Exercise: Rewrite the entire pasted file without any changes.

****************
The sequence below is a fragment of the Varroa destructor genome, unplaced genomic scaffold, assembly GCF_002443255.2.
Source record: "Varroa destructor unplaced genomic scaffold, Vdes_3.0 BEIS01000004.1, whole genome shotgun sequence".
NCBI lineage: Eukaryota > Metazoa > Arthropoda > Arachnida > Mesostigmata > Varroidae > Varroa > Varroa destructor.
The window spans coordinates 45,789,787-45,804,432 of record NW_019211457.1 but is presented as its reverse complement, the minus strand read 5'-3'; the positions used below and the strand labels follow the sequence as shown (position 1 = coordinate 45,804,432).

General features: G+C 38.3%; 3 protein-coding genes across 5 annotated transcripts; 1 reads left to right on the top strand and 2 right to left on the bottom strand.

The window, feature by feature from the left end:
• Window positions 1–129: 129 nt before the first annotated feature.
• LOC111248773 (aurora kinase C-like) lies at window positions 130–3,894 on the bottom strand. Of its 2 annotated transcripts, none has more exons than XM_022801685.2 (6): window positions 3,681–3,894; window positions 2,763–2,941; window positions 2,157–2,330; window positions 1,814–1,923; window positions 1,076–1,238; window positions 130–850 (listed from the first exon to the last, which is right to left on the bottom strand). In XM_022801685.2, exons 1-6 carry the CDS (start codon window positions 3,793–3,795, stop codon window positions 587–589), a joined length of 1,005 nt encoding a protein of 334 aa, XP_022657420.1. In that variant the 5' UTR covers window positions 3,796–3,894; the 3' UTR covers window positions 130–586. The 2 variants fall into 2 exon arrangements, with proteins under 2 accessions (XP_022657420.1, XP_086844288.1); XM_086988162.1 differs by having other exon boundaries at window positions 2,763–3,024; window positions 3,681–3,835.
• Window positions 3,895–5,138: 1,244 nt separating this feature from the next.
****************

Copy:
The sequence below is a fragment of the Varroa destructor genome, unplaced genomic scaffold, assembly GCF_002443255.2.
Source record: "Varroa destructor unplaced genomic scaffold, Vdes_3.0 BEIS01000004.1, whole genome shotgun sequence".
NCBI lineage: Eukaryota > Metazoa > Arthropoda > Arachnida > Mesostigmata > Varroidae > Varroa > Varroa destructor.
The window spans coordinates 45,789,787-45,804,432 of record NW_019211457.1 but is presented as its reverse complement, the minus strand read 5'-3'; the positions used below and the strand labels follow the sequence as shown (position 1 = coordinate 45,804,432).

General features: G+C 38.3%; 3 protein-coding genes across 5 annotated transcripts; 1 reads left to right on the top strand and 2 right to left on the bottom strand.

The window, feature by feature from the left end:
• Window positions 1–129: 129 nt before the first annotated feature.
• LOC111248773 (aurora kinase C-like) lies at window positions 130–3,894 on the bottom strand. Of its 2 annotated transcripts, none has more exons than XM_022801685.2 (6): window positions 3,681–3,894; window positions 2,763–2,941; window positions 2,157–2,330; window positions 1,814–1,923; window positions 1,076–1,238; window positions 130–850 (listed from the first exon to the last, which is right to left on the bottom strand). In XM_022801685.2, exons 1-6 carry the CDS (start codon window positions 3,793–3,795, stop codon window positions 587–589), a joined length of 1,005 nt encoding a protein of 334 aa, XP_022657420.1. In that variant the 5' UTR covers window positions 3,796–3,894; the 3' UTR covers window positions 130–586. The 2 variants fall into 2 exon arrangements, with proteins under 2 accessions (XP_022657420.1, XP_086844288.1); XM_086988162.1 differs by having other exon boundaries at window positions 2,763–3,024; window positions 3,681–3,835.
• Window positions 3,895–5,138: 1,244 nt separating this feature from the next.